Celebrating Sundance - A last look at Sundance 2001
|by Murray Archibald|
|In many ways, Sundance is a lot like a child to Steve and me. We fret and worry over it as only parents (or two aging queens) could do. As the big event drew near, we prepared one another for the possibility that we might not raise quite as much money as last year. "The economy," Steve would say, "the weather," I would add, remembering last year's storm (and yet somehow forgetting that it made absolutely no difference to the devoted fans of Sundance). "What if we don't have enough auction items?" I would say every day until I'm sure Natalie Moss wanted to chop off my head and put it on the auction block. "What if we don't sell enough tickets?" I would moan, completely oblivious to the exasperated look on Kathy Weir's face as she lifted her weary head after taking another hundred telephone and web ticket orders. "What if...what if...what if..." I thought to myself as everything fell into place around me. "What if..." I thought one last time as I relaxed and accepted the inevitable fact that once again everything was going to be just fine.
Actually, everything was more than fine. Sundance 2001 set many new records for the event. The most important, of course, being the $165,000 raised for Sussex County AIDS Committee (60%), CAMP Rehoboth (30%), and the CAMP Rehoboth Community Center Project (10%). To reach that amount it took the hard work and combined effort of over 450 Sponsors, Supporters and Hosts; it took the work of 172 volunteers; and it took the 450 auction items generously donated by members of our community.
Sundance involves many people on many different levels. Whether buying a ticket or auction item, sponsoring or hosting the event, donating something for the auction, or just pitching in as a volunteer, it takes the communityall of usto make an event like this a success. Sundance has grown slowly over the years, and with it has grown a loyal and diverse base of support.
Sundance has become a tradition that marks the end of the summer. For me it has become a yearly marker, much like Christmas or Thanksgiving. And like those holidays, it is a time when we get together with a great big extended family. I love to see the mix of peoplegay, straight, young and oldat the auction and on the dance floor. It is a time for us all to come together one last time and celebrate the years of friendship that have grown out of our time in Rehoboth.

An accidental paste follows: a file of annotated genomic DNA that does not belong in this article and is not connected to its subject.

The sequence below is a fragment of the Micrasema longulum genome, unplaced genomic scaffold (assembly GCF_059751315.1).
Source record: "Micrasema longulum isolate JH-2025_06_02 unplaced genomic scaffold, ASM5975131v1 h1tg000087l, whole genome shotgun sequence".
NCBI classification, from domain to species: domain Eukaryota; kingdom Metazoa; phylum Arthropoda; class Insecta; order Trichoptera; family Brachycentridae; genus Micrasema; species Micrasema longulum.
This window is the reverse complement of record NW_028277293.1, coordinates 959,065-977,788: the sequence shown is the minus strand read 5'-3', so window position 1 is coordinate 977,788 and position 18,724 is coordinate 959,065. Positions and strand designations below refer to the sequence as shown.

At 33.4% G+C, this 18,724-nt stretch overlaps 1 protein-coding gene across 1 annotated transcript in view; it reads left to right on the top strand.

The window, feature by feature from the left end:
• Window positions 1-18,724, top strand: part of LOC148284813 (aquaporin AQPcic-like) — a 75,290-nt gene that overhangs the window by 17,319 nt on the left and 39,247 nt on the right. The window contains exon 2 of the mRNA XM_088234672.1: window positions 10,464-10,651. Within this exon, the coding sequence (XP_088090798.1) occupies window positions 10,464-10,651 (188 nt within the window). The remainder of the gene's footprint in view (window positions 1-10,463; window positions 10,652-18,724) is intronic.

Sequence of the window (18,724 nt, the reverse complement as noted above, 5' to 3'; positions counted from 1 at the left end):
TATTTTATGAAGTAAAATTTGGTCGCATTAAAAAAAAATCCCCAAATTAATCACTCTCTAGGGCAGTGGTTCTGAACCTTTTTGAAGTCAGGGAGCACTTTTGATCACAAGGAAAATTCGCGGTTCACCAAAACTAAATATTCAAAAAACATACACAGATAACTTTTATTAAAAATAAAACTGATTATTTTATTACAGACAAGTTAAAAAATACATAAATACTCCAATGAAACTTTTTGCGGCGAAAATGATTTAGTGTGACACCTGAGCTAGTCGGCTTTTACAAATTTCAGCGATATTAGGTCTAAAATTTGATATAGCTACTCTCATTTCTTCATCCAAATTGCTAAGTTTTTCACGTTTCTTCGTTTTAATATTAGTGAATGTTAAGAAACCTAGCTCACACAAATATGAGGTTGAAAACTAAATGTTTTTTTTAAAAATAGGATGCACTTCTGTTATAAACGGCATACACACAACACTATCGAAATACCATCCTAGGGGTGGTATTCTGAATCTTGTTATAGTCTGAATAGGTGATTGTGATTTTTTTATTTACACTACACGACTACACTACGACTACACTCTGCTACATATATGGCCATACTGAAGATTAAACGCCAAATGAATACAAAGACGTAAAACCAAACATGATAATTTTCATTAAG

I have discovered over the years, that when I try to explain Rehoboth Beach and the connections we all have, I always fail. On a map, it's just another little beach resort. To those of us who come back year after year or who now call this place home, it is a unique and wonderful and gentle place. Which is why, I think, that Sundance feels the way it does. It is a time for people to give, to share, to celebrate, to laugh, to cry, and most of all, to dance the great dance of continuity that sews our lives together at the end of each passing summer. Every year there are a few faces missing, but there are always new ones to replace them, or old ones returning after a long absence.
As the dance came to a close this year, Steve and I suddenly found ourselves face to face on the dance floor, surrounded by friends. For a moment I was overcome by the sheer force of life and love and I buried by face in his neck and wept. "Are they good tears or bad tears?" he whispered anxiously. "Good," I muffled into the back of his shirt collar. "Oh, good," he sighed in relief, and we stood there quietly dancing the last dance and celebrating in our own quiet way the passage of another year, another summer, another Sundance, another milestone.
For Steve and me, it is still the anniversary party it has always been. But for all of us it is a celebration, a time of giving. In the days since Sundance ended, a terrible tragedy has befallen our country and our world. Life feels uncertain at the moment, and we are all anxious about what will happen in the coming days, weeks, months and years. But I am grateful to Sundance and to all the people who worked to make it happen, because it keeps me hopeful even in the face of darkness and despair.We never know when the bad times will come, which makes it important for us to celebrate with those we love every chance we get. To all of you who joined in this year's Sundance, I say thank you. I do not know what lies ahead for us all, but I do know that you have made a difference to me, and I believe, to the world around us.
LETTERS From CAMP Rehoboth, Vol. 11, No. 13, September 21, 2001.